Friday, 10 December 2021

Celebrity Authors


Another week, another stooshie about celebrities stealing the publishing limelight. I don’t know if it cuts more deeply because we’re close to Christmas and by gum, us lesser mortals could do with some sales, but cut it does. The outrage on social media is as sincere as it is predictable, but it doesn’t look any more likely to shake the industry this time round than it has the previous 500 times. It got me wondering whether there might be a way to reframe the celebrity author phenomenon so that it becomes, if not actually good, then at least not apoplexy-inducingly awful.


Full disclaimer – had the celebrity in question this time round not been Paul McCartney, one of my heroes, I’d probably quietly settle into my bitterness as usual. But I’d just spent an absolutely joyous nine hours procrastinating in the Beatles’ company thanks to the Get Back documentary and felt moved to leap to the defence that he so patently does not require from me.


Before begrudging Sir Paul a new chunk of product it’s worth considering this: McCartney embodies that artistic dichotomy of being compelled to create, which is joyful and liberating, and obliged to sell, which is stultifying and miserable. This has shown up in some of his more dubious musical output and may well be at the root of his foray into the world of books. Of course he’s not an author – he’s not even (and I say this with sincere regard for the man) a terribly good lyricist, bar the odd flash of genius – but he’s a person of genuine achievement and I’d be interested to read what he has to say. Is it wildly charitable to extend the same interest to notable youtubers, comedians and athletes?


I’ve come to know the new media through the eyes of successive classes of 8-12 year olds, and I’ve seen their aspirations change from footballer, gymnast, scientist, hairdresser, to youtuber, tik-toker, twitcher (not the ornithological kind, more’s the pity) and just-generally-famous-person. I naturally have my own thoughts about the relative values of the lifestyles aspired to, but I recognise the value of aspiration in general: having heroes is important and goal-setting is a key life skill.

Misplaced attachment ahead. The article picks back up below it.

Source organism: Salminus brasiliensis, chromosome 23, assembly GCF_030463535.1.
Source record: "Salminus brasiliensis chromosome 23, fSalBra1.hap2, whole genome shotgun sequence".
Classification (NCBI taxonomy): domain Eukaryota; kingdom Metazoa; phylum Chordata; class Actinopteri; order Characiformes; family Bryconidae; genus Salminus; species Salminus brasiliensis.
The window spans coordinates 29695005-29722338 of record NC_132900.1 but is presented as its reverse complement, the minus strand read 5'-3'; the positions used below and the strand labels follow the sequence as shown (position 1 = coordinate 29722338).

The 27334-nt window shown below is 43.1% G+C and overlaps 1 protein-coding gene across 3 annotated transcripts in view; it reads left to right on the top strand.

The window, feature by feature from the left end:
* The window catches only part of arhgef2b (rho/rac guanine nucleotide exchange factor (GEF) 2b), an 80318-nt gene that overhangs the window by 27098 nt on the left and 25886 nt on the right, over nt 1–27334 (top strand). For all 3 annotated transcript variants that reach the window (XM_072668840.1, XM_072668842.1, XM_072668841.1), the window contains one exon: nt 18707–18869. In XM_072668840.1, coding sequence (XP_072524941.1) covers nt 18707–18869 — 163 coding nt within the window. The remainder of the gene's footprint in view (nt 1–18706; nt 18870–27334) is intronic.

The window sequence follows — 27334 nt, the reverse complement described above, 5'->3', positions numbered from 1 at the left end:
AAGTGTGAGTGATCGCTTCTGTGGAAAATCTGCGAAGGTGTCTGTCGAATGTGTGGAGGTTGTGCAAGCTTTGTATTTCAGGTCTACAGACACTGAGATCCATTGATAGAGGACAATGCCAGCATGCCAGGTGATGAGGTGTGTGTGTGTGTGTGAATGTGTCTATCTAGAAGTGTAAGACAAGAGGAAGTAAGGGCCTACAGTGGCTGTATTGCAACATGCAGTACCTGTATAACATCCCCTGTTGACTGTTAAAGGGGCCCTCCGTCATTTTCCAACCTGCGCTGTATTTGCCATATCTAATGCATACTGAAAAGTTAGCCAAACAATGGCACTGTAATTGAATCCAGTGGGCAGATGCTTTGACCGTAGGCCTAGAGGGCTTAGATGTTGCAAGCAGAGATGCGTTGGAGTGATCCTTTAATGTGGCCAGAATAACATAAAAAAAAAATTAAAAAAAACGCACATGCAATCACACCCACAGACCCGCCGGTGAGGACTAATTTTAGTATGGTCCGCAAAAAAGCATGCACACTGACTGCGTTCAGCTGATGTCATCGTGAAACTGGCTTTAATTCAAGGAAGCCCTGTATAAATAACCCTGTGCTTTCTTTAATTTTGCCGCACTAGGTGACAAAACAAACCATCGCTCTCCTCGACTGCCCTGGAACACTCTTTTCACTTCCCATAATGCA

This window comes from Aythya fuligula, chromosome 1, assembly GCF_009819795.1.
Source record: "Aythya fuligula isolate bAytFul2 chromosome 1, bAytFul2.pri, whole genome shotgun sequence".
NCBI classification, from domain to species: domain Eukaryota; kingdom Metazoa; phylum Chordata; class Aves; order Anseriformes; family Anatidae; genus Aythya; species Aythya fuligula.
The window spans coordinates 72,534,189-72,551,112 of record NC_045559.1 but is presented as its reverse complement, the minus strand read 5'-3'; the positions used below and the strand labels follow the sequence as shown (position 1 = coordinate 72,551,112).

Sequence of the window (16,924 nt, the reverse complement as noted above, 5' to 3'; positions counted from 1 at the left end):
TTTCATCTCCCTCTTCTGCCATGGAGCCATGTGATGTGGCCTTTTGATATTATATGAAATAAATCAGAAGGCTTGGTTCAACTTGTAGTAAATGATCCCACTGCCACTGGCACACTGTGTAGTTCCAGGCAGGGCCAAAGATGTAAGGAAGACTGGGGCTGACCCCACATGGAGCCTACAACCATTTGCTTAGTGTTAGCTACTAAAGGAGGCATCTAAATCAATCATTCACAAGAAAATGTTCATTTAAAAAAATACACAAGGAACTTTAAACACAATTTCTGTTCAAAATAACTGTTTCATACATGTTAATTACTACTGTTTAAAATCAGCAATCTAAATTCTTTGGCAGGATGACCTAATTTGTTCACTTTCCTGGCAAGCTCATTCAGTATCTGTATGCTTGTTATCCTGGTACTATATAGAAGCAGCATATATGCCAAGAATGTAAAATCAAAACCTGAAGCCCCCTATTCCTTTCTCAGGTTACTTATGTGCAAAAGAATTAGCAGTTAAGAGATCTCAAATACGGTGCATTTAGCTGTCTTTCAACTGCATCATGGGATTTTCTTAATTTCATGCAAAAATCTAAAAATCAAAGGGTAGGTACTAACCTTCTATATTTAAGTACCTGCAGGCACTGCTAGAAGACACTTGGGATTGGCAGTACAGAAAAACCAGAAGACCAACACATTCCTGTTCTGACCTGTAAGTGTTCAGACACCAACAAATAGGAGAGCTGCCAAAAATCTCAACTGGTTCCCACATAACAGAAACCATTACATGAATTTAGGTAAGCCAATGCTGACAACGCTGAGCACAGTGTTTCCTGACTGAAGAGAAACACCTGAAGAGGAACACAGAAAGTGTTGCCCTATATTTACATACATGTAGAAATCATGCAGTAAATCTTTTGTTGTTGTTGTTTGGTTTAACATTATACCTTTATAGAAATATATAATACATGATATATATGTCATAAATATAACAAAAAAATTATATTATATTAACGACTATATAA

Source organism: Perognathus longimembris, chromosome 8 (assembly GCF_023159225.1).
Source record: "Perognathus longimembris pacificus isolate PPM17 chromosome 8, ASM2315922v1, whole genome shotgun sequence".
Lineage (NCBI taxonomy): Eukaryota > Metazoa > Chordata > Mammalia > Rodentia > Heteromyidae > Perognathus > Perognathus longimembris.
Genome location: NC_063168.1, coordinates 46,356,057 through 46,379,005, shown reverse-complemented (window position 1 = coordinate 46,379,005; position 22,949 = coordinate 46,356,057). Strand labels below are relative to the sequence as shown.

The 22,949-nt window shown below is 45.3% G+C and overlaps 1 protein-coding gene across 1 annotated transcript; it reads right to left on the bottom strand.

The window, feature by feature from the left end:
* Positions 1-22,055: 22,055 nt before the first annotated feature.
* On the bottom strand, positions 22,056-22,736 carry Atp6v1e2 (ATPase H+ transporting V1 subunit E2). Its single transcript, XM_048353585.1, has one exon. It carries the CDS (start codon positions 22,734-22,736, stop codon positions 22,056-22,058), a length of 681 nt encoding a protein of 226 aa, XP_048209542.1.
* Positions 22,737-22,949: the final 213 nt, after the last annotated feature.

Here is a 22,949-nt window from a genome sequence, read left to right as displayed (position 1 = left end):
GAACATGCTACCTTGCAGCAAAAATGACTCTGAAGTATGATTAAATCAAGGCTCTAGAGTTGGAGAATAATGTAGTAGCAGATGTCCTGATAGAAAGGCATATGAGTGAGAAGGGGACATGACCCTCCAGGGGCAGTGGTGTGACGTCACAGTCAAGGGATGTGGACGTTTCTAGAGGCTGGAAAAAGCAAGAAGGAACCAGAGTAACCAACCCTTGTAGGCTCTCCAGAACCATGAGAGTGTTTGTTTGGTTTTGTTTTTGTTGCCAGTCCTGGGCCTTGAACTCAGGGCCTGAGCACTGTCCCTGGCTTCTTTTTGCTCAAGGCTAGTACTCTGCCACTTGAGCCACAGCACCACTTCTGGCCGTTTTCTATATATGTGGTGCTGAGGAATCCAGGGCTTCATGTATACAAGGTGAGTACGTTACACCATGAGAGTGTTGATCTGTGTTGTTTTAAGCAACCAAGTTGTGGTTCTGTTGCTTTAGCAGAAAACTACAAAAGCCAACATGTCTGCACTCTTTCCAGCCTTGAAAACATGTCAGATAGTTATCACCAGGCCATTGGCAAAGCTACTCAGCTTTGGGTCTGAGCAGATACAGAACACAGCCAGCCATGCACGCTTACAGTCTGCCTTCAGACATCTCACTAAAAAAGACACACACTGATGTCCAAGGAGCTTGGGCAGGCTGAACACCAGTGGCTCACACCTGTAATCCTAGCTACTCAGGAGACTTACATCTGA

The desire to be famous has troubled me for a long time (not least my own guilty case of it), mainly because the trappings of fame are so often frighteningly shallow – material wealth, the adulation of strangers, big cars and so on. But it now seems that one of the trappings of the celebrity lifestyle is the chance to write a book. This does become irksome when the noted personage in question eschews the chance to write about their realm of expertise and decides, instead, to write a children’s book (McCartney’s done this too, of course, with the much-harder-to-defend ‘GranDude’), but still, it’s hard not to conclude that being an author is suddenly desirable and cool. That can only be helpful when you’re trying to cajole a class of youngsters into putting pencil to paper, and it might even fractionally improve our standing in the wider world.


I can absolutely bemoan the ubiquity of these celebrity outpourings and I recognise the fact that vastly better proponents of the craft are overlooked when noisier, wealthier content providers shoulder onto the stage – but to be brutally honest, people who buy their books in Tesco are probably not my target audience. There’s also the argument that ‘anything which gets them reading’ is a good thing. I’ve usually objected to this, thinking it as helpful as suggesting that malnutrition is fine because it’s slightly less awful than starvation, but pandemic life has brutally demonstrated the extent to which reading is a habit, and one that it’s all too easy to fall out of (I blame background anxiety and Netflix, among other things). That means it’s a habit that kids need to get into. There is the tiniest chance that a ghostwritten fairytale cliché with a celebrity chef’s name on the front might just help them do that.

This is for each individual to react to in their own way, of course, but for myself I think that rather than feeling the veins in my temples throb next time I pass the supermarket bookshelf, I might dine out on the fact that I have the same job as Meghan Markle, Cat Deeley, Lenny Henry and, what the heck, my esteemed brother in the printed word, Sir Paul McCartney himself.

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